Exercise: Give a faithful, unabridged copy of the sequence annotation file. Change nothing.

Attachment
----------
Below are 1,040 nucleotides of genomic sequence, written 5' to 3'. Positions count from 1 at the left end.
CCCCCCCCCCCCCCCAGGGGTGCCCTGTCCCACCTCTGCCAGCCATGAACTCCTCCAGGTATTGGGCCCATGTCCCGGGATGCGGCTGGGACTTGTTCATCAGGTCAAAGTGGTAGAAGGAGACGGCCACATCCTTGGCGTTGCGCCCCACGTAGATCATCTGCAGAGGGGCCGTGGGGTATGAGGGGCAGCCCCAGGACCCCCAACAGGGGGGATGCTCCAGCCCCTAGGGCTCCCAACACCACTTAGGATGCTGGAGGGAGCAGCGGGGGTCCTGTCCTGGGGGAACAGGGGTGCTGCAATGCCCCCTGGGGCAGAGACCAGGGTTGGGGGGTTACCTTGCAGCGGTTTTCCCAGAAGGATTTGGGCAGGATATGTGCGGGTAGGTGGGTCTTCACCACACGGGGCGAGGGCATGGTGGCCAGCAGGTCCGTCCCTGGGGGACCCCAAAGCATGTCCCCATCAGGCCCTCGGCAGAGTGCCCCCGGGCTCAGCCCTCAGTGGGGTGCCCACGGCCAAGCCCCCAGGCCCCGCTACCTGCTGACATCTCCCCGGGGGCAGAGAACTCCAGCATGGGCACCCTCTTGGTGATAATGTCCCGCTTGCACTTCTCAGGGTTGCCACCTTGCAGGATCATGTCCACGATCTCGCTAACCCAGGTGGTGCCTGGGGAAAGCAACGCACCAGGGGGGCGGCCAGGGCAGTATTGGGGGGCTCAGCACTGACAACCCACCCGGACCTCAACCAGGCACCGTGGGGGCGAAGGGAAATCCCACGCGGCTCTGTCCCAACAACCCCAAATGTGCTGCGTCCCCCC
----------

Below are 1,040 nucleotides of genomic sequence, written 5' to 3'. Positions count from 1 at the left end.
CCCCCCCCCCCCCCCAGGGGTGCCCTGTCCCACCTCTGCCAGCCATGAACTCCTCCAGGTATTGGGCCCATGTCCCGGGATGCGGCTGGGACTTGTTCATCAGGTCAAAGTGGTAGAAGGAGACGGCCACATCCTTGGCGTTGCGCCCCACGTAGATCATCTGCAGAGGGGCCGTGGGGTATGAGGGGCAGCCCCAGGACCCCCAACAGGGGGGATGCTCCAGCCCCTAGGGCTCCCAACACCACTTAGGATGCTGGAGGGAGCAGCGGGGGTCCTGTCCTGGGGGAACAGGGGTGCTGCAATGCCCCCTGGGGCAGAGACCAGGGTTGGGGGGTTACCTTGCAGCGGTTTTCCCAGAAGGATTTGGGCAGGATATGTGCGGGTAGGTGGGTCTTCACCACACGGGGCGAGGGCATGGTGGCCAGCAGGTCCGTCCCTGGGGGACCCCAAAGCATGTCCCCATCAGGCCCTCGGCAGAGTGCCCCCGGGCTCAGCCCTCAGTGGGGTGCCCACGGCCAAGCCCCCAGGCCCCGCTACCTGCTGACATCTCCCCGGGGGCAGAGAACTCCAGCATGGGCACCCTCTTGGTGATAATGTCCCGCTTGCACTTCTCAGGGTTGCCACCTTGCAGGATCATGTCCACGATCTCGCTAACCCAGGTGGTGCCTGGGGAAAGCAACGCACCAGGGGGGCGGCCAGGGCAGTATTGGGGGGCTCAGCACTGACAACCCACCCGGACCTCAACCAGGCACCGTGGGGGCGAAGGGAAATCCCACGCGGCTCTGTCCCAACAACCCCAAATGTGCTGCGTCCCCCC